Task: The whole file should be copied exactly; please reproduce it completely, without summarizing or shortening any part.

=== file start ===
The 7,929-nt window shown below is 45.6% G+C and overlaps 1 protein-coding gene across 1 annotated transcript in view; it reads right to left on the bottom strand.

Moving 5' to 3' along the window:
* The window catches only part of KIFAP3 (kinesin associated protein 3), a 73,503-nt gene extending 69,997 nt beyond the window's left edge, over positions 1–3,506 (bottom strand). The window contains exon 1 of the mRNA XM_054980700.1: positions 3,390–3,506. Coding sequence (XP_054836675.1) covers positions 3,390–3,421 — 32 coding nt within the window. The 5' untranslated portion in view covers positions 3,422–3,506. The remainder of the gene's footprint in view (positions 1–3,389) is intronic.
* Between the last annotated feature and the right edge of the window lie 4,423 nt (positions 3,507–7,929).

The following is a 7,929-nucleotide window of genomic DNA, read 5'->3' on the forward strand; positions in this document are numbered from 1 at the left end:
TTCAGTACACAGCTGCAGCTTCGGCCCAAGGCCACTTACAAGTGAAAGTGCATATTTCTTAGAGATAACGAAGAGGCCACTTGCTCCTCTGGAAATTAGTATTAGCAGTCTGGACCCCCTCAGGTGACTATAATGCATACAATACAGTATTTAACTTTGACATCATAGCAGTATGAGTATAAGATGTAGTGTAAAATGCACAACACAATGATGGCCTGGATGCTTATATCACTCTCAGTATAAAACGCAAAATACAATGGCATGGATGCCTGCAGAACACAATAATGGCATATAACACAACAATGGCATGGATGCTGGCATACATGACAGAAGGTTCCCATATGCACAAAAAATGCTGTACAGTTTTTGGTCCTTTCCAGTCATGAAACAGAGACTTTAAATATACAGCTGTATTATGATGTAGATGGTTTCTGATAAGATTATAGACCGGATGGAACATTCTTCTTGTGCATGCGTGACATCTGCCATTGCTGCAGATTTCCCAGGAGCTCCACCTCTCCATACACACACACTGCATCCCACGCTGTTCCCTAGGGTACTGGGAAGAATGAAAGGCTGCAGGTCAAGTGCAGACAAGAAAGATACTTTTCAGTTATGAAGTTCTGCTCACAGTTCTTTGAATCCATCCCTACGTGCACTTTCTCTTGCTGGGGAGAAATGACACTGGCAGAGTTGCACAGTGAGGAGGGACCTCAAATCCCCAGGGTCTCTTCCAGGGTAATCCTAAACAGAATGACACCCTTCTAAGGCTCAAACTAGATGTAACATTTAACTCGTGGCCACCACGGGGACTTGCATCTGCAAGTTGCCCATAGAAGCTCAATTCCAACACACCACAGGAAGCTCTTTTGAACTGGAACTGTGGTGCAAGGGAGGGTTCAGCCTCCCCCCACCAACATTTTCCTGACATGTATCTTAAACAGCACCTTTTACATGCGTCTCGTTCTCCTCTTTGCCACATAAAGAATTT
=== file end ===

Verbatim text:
The 7,929-nt window shown below is 45.6% G+C and overlaps 1 protein-coding gene across 1 annotated transcript in view; it reads right to left on the bottom strand.

Moving 5' to 3' along the window:
* The window catches only part of KIFAP3 (kinesin associated protein 3), a 73,503-nt gene extending 69,997 nt beyond the window's left edge, over positions 1–3,506 (bottom strand). The window contains exon 1 of the mRNA XM_054980700.1: positions 3,390–3,506. Coding sequence (XP_054836675.1) covers positions 3,390–3,421 — 32 coding nt within the window. The 5' untranslated portion in view covers positions 3,422–3,506. The remainder of the gene's footprint in view (positions 1–3,389) is intronic.
* Between the last annotated feature and the right edge of the window lie 4,423 nt (positions 3,507–7,929).

The following is a 7,929-nucleotide window of genomic DNA, read 5'->3' on the forward strand; positions in this document are numbered from 1 at the left end:
TTCAGTACACAGCTGCAGCTTCGGCCCAAGGCCACTTACAAGTGAAAGTGCATATTTCTTAGAGATAACGAAGAGGCCACTTGCTCCTCTGGAAATTAGTATTAGCAGTCTGGACCCCCTCAGGTGACTATAATGCATACAATACAGTATTTAACTTTGACATCATAGCAGTATGAGTATAAGATGTAGTGTAAAATGCACAACACAATGATGGCCTGGATGCTTATATCACTCTCAGTATAAAACGCAAAATACAATGGCATGGATGCCTGCAGAACACAATAATGGCATATAACACAACAATGGCATGGATGCTGGCATACATGACAGAAGGTTCCCATATGCACAAAAAATGCTGTACAGTTTTTGGTCCTTTCCAGTCATGAAACAGAGACTTTAAATATACAGCTGTATTATGATGTAGATGGTTTCTGATAAGATTATAGACCGGATGGAACATTCTTCTTGTGCATGCGTGACATCTGCCATTGCTGCAGATTTCCCAGGAGCTCCACCTCTCCATACACACACACTGCATCCCACGCTGTTCCCTAGGGTACTGGGAAGAATGAAAGGCTGCAGGTCAAGTGCAGACAAGAAAGATACTTTTCAGTTATGAAGTTCTGCTCACAGTTCTTTGAATCCATCCCTACGTGCACTTTCTCTTGCTGGGGAGAAATGACACTGGCAGAGTTGCACAGTGAGGAGGGACCTCAAATCCCCAGGGTCTCTTCCAGGGTAATCCTAAACAGAATGACACCCTTCTAAGGCTCAAACTAGATGTAACATTTAACTCGTGGCCACCACGGGGACTTGCATCTGCAAGTTGCCCATAGAAGCTCAATTCCAACACACCACAGGAAGCTCTTTTGAACTGGAACTGTGGTGCAAGGGAGGGTTCAGCCTCCCCCCACCAACATTTTCCTGACATGTATCTTAAACAGCACCTTTTACATGCGTCTCGTTCTCCTCTTTGCCACATAAAGAATTT